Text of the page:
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Foley's Friday Mailbag: January 11, 2019

It's early January and that means the high school season is winding down, the NCAA wrestling season is heating up, and the international wrestling season is about to go to Siberia.

Let us not loiter.

To your questions …

Carver-Hawkeye Arena is home to the Iowa Hawkeyes (Photo/Mark Lundy, Lutte-Lens.com)

Q: Which school has the loudest, most hostile environment for Division I college wrestling? Which one would you like to wrestle in the least?
-- @SamWise_2006


Foley: I saw that someone on Twitter mentioned the old VMI facility, which I agree was a miserable place to compete. There were Keydets lining the track above our head, screaming obscenities, and generally being loud and intimidating. I heard they've changed venues, but I hope that's just a rumor.

Grace Hall was another fun place to compete. The fans are almost on the mat and I remember feeling like Tom Cruise in "Far and Away" or Brad Pitt in "Snatch" with a pulsating mass acting as the only real ring. Of course, that's a dramatization of the reality, but certainly it was an intimate setting with plenty of Pennsylvania's finest fans cheering along.

Still, I think wrestling center mat in Carver-Hawkeye would be the most intimidating setting possible. The passion, the tradition, the absolute anarchy that ensues should a visiting wrestler happen to take a step backward while on the mat.

What a feeling it must be to wrestle in that arena. Part of a very long tradition that is still alive and well. Wish I would have had the opportunity, but from my vantage point it remains the gold standard in arena-borne intimidation.

Q: What do you make of USA Wrestling going to two Final X events instead of three?
-- Mike C.


Foley: Three events weren't sustainable for the clubs that support the athletes, nor the coaches who corner them. Costs were far too high, and the training calendar seemed to take a ding, especially when partners were on opposing schedules. Ultimately, USA Wrestling was forced to listen to their wrestlers and advocates.

I think having only two events will help focus the attention of fans on the outcomes at each event -- holding their attention and allowing for a little better overall salesmanship. While three smaller events had the intention of shortening the event into something of a more palatable length, the cost to clubs, organizers and hosts simply couldn't support that model.

Q: Who are the Americans that are planning to go to Yarygin this year? Who are the toughest wrestlers they are likely to face? Don't forget women's freestyle as well as men's freestyle.
-- @bbb4ut


Foley: Forget the women? I'm sure you've read my stance on women's wrestling once or twice. I'd never forget them.

Barring any last-minute changes (which happen ALL THE TIME) the registration has been closed and fans can expect to see:

Freestyle: Thomas Gilman, Zane Richards, Jason Chamberlain, Zain Retherford, Cory Clark, Alex Dieringer, Isaiah Martinez, James Green, Jordan Burroughs, Sammy Brooks, Kyle Snyder.

Women's wrestling: Victoria Anthony, Erin Golston, Sarah Hildebrandt, Haley Augello, Becka Leathers, Forrest Molinari.

I suspect we will see Jordan go 79 kilograms since these events have no weight allowance, and as he's a little older a hard weight cut isn't as important as the reps against new talent. Please also remember that should he wrestle 79 kilograms and win the event, or place, or earn ranking series points, those points do NOT carry over to 74 kilograms. Only 74 kilograms counts for 74 kilograms.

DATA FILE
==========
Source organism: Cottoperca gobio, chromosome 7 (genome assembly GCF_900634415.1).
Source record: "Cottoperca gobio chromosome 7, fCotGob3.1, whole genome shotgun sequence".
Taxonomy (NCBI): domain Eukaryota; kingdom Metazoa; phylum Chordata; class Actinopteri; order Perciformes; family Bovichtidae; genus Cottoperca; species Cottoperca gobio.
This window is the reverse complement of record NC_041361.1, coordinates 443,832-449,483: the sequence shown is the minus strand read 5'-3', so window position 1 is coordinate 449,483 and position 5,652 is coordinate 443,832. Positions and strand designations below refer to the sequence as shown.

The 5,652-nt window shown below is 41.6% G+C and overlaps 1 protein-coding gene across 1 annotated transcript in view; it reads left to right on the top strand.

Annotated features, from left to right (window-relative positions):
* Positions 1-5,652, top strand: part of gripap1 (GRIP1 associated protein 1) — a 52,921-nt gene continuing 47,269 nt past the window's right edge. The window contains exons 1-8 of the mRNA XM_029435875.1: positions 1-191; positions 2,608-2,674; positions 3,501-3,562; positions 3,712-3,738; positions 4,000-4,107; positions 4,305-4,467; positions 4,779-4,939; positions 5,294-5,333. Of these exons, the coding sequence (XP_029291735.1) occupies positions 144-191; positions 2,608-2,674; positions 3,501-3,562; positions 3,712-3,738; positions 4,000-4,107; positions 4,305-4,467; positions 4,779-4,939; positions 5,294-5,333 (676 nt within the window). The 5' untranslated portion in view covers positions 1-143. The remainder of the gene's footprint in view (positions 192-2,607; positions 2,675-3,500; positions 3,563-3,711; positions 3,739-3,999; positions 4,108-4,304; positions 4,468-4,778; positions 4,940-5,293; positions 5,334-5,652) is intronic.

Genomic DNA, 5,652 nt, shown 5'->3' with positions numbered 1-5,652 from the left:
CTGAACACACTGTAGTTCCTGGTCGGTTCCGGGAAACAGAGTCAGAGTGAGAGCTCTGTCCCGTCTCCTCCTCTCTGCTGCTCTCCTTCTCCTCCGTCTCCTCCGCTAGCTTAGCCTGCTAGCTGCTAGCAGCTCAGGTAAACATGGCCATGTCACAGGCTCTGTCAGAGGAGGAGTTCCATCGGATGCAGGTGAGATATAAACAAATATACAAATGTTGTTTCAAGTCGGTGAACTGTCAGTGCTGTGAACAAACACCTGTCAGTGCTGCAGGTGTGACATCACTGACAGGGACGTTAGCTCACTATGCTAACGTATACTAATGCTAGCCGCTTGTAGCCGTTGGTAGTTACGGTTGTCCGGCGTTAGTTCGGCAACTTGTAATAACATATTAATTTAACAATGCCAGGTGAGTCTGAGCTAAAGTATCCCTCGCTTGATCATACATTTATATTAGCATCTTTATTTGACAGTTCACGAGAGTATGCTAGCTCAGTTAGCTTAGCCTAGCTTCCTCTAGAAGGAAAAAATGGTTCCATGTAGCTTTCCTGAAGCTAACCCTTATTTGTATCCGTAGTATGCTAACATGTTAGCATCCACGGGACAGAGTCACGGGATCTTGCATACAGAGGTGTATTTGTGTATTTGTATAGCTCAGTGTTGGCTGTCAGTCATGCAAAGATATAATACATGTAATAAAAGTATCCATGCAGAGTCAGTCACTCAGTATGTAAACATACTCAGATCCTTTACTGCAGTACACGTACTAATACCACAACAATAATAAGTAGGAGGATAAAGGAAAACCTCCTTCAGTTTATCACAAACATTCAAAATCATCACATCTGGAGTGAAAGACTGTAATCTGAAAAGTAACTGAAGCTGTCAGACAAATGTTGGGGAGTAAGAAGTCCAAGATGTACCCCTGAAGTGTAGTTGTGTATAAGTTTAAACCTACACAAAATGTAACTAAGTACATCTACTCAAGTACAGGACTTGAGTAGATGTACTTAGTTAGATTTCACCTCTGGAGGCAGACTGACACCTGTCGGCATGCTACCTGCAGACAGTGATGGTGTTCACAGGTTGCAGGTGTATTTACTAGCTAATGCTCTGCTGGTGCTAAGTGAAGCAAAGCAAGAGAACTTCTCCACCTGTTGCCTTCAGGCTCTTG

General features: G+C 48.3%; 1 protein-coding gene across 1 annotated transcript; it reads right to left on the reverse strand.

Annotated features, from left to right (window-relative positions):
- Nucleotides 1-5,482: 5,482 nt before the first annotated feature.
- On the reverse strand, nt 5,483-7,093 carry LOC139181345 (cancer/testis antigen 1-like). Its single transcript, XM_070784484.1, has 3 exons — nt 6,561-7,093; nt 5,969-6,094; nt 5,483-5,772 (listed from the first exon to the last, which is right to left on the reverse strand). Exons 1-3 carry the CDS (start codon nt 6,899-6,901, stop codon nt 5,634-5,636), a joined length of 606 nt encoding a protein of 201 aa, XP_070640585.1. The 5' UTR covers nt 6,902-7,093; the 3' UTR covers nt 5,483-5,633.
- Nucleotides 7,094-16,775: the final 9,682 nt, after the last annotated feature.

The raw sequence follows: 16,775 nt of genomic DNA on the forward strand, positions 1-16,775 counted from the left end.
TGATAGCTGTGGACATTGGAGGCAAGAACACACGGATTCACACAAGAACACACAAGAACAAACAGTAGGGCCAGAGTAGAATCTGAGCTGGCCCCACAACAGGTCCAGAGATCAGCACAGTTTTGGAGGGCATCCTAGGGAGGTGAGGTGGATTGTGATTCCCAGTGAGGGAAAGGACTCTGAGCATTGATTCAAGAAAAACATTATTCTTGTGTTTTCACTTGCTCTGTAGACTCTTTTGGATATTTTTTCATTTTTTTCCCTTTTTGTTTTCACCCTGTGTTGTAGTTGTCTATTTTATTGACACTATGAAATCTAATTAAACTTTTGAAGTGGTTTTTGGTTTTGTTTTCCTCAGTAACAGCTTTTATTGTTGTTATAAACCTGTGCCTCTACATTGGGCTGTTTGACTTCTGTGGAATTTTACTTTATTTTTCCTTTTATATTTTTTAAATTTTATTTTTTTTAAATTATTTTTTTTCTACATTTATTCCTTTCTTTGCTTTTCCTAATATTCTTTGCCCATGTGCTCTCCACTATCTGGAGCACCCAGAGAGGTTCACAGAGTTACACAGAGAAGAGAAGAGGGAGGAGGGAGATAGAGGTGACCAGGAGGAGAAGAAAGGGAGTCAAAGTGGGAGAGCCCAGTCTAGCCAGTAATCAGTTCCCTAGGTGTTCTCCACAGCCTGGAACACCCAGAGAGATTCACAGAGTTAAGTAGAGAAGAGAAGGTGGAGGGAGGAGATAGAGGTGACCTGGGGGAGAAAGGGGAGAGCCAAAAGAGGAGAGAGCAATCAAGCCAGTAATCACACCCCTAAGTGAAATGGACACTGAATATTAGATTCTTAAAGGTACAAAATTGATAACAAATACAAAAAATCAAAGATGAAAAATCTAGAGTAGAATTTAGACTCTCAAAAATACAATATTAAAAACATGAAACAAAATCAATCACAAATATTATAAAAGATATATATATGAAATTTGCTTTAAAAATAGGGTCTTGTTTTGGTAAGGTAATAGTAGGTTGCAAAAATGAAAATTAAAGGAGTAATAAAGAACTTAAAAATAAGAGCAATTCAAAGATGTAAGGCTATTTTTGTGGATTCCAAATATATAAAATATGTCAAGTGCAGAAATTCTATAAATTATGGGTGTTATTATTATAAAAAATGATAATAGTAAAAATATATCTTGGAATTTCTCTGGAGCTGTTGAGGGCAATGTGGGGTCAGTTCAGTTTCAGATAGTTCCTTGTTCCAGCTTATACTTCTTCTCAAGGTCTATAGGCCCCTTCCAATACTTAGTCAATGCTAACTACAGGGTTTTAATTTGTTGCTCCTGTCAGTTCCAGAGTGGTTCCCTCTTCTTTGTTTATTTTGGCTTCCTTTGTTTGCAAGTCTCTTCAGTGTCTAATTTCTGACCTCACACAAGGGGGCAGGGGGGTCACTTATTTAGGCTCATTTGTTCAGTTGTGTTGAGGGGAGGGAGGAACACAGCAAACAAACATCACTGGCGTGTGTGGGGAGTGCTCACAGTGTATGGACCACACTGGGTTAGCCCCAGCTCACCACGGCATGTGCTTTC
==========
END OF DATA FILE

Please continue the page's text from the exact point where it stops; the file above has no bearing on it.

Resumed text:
The other thing to remember is that this is a ranking series event for the women, too. That's a change from last year and means it will draw out some bigger names. For example, U23 world champion Grace Bullen is signed up to attend, as is much of the Mongolian women's national team.

Q: Are we not allowed to criticize the extracurriculars in wrestling? The dancing, the face smushes, the tripping a guy while pushing him out with no intention of scoring? Am I supposed to like Terrell Owens as much as I liked Jerry Rice, just because he was good?
-- @JBKolat


Foley: I thought about this question more than most. What is the difference between the extracurriculars of one athlete versus the next? What standard should be applied to celebrations and things that happen after the whistle?

The best comparison is the world of comedy. Nobody can tell someone else what is and is not funny, but we can all agree that comedy is better (more enjoyable) when it "punches up" -- takes aim at those "with" rather than those "without." In much the same way, I think that anything happening on the mat that is celebratory and not at the direct expense of an opponent, qualifies as fun-loving, admissible and otherwise benign.

However, actions that are intended to physically harm or physically embarrass an opponent, should be regulated. That includes face mushing, out-of-bounds shoves, posturing as though winning the match means you are also able to fight. That type of action is best left off the mat.

This seems simple enough: Enjoy the moment and celebrate as you see fit, just don't do it at the expense of someone else.

Q: Should Nick Suriano and Daton Fix wrestle for 35 minutes whether one of them wins in literal regulation or not? Somebody needs to step in and take action.
-- @SamWise_2006


Foley: No.

I'm happy that their match in high school has been popularized and mythologized by media and fans, but 35 minutes was too long for something that could have been figured out in six (or seven) minutes with better out-of-bound regulations.

Also, I think that this match is what sealed criteria as a better option than overtime. The freestyle action had already been reason enough, but knowing that limitless overtime matches could extend for 30-plus minutes put a bullet in the chest of the idea of the format being TV-friendly.

That said, I look forward to this weekend's rematch.

Q: Mark Hall and Zahid Valencia are No. 1 and No. 2 at 174 pounds. After those two, is that the biggest drop in talent in any weight class from Nos. 1-2 to No. 3? It seems to me that most weight classes are pretty stacked except 174 pounds.
-- R. Burke


Foley: Joe Smith should rate as a competitive 174-pound wrestler! The match with Mark Hall at the Scuffle was one of the closer bouts for Hall and showed Smith's improvement in all areas. Also, Smith's work before that point showed that he is capable of competing for a spot at the top of the podium.

MULTIMEDIA HALFTIME

This is a perfect use of Twitter ... and celebration